Following the initial title and abstract screening phase, reviewers [PY, HH, NN, MA, PG, MS] independently screened the full text of citations using the same process outlined above.
A data extraction sheet was developed and pilot-tested iteratively to ensure relevant and consistent information capture. Definitions for each data extraction field were agreed upon by all authors (Supplementary Appendix 2). The following information was collected: study and patient characteristics, telemedicine encounter setting, physical exam component studied, diagnostic context, and validation measure of physical exam component if such a measure was reported. Data extraction was performed on included articles using Covidence and then exported for analysis in Microsoft Excel. Data extraction was performed by a team member [PY], and a second team member [HH, NN, MA, PG, MS, or SC] independently verified the extracted data.
The literature search yielded 7920 unique results after de-duplication. Following the title and abstract screen, 7615 studies were excluded. Three hundred five studies underwent full-text review. Seventy-four studies ultimately met all inclusion criteria. Citations for all included studies are available in Supplementary Appendix 3. The PRISMA flow diagram outlining the study selection process is available in Fig. 1. A summary of the included studies with details on virtual exam maneuvers and study results is available in Table 1.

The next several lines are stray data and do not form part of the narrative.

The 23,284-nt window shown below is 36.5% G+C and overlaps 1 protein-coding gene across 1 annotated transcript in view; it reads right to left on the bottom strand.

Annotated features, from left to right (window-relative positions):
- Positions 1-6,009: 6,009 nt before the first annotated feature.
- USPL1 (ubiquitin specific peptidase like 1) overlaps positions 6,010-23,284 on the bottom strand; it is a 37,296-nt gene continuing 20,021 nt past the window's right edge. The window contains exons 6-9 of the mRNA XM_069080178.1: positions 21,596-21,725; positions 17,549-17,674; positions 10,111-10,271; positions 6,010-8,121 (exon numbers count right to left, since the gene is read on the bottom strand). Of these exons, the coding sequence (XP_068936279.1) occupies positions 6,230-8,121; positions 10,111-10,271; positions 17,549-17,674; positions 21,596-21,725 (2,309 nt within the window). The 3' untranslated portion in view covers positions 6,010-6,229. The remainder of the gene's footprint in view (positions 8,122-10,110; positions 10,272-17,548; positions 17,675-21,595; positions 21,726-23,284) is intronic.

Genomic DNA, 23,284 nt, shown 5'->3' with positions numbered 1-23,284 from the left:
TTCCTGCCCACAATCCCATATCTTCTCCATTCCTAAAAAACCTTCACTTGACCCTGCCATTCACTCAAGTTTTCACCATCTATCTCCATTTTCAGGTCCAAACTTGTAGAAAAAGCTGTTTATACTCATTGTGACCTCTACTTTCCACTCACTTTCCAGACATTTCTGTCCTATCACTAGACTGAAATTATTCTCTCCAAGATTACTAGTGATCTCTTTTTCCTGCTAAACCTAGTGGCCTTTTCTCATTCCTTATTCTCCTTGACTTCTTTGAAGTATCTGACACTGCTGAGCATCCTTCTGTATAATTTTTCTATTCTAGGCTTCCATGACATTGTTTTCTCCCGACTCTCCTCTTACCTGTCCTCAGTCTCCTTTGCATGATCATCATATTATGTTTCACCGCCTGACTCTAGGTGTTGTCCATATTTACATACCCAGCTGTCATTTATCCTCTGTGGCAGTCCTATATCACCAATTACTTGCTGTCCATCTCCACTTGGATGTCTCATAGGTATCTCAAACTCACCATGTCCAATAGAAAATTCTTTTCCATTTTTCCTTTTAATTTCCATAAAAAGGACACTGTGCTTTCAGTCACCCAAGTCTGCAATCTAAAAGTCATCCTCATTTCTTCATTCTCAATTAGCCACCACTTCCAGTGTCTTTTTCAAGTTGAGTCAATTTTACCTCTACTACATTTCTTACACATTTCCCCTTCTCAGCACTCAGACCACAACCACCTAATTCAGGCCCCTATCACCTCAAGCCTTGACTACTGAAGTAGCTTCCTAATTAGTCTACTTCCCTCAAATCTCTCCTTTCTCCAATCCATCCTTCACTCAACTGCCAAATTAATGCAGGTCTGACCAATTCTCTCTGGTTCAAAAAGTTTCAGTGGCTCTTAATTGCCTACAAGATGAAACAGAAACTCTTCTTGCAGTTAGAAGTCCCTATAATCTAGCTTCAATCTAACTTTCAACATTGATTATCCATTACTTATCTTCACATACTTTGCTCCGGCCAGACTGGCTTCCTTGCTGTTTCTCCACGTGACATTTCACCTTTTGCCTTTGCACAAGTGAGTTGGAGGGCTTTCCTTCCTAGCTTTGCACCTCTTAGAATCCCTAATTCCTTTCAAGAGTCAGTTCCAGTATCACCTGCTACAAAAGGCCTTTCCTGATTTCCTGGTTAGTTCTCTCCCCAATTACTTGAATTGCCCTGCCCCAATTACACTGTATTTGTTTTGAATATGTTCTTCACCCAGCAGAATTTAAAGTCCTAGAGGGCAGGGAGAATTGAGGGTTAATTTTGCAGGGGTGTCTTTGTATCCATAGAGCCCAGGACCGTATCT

Publication dates of included studies spanned 1993 to 2020 with 2 citations from 1991 to 1995, 4 citations from 1996 to 2000, 6 citations from 2001 to 2005, 10 citations from 2006 to 2010, 23 citations from 2011 to 2015, and 29 citations from 2016 to 2020.
By country, the studies were most frequently conducted in the USA (44/74, 59%), Australia (10/74, 14%), the UK (4/74, 5%), Canada (3/74, 4%), Belgium (2/74, 3%), and Italy (2/74, 3%). By international region, the studies were most frequently conducted in the Americas (47/74, 64%), Europe (12/74, 16%), Oceania (11/74, 15%), and Asia (4/74, 5%).
Eighty-five percent of included studies were cross-sectional studies with the other 15% representing cohort studies, case-control studies, case series, qualitative studies, and case reports (Fig. 2).
Sixty-seven (91%) of the studies were peer-reviewed articles and 7 (9%) were abstracts, presentations, or posters.
Study population descriptors
Reporting of demographic information, including age, sex, gender, race, ethnicity, and smoking status, was assessed. Fifty-seven (77%) studies reported at least one piece of demographic information as defined here, while 17 (23%) studies did not report any demographic information about the participants.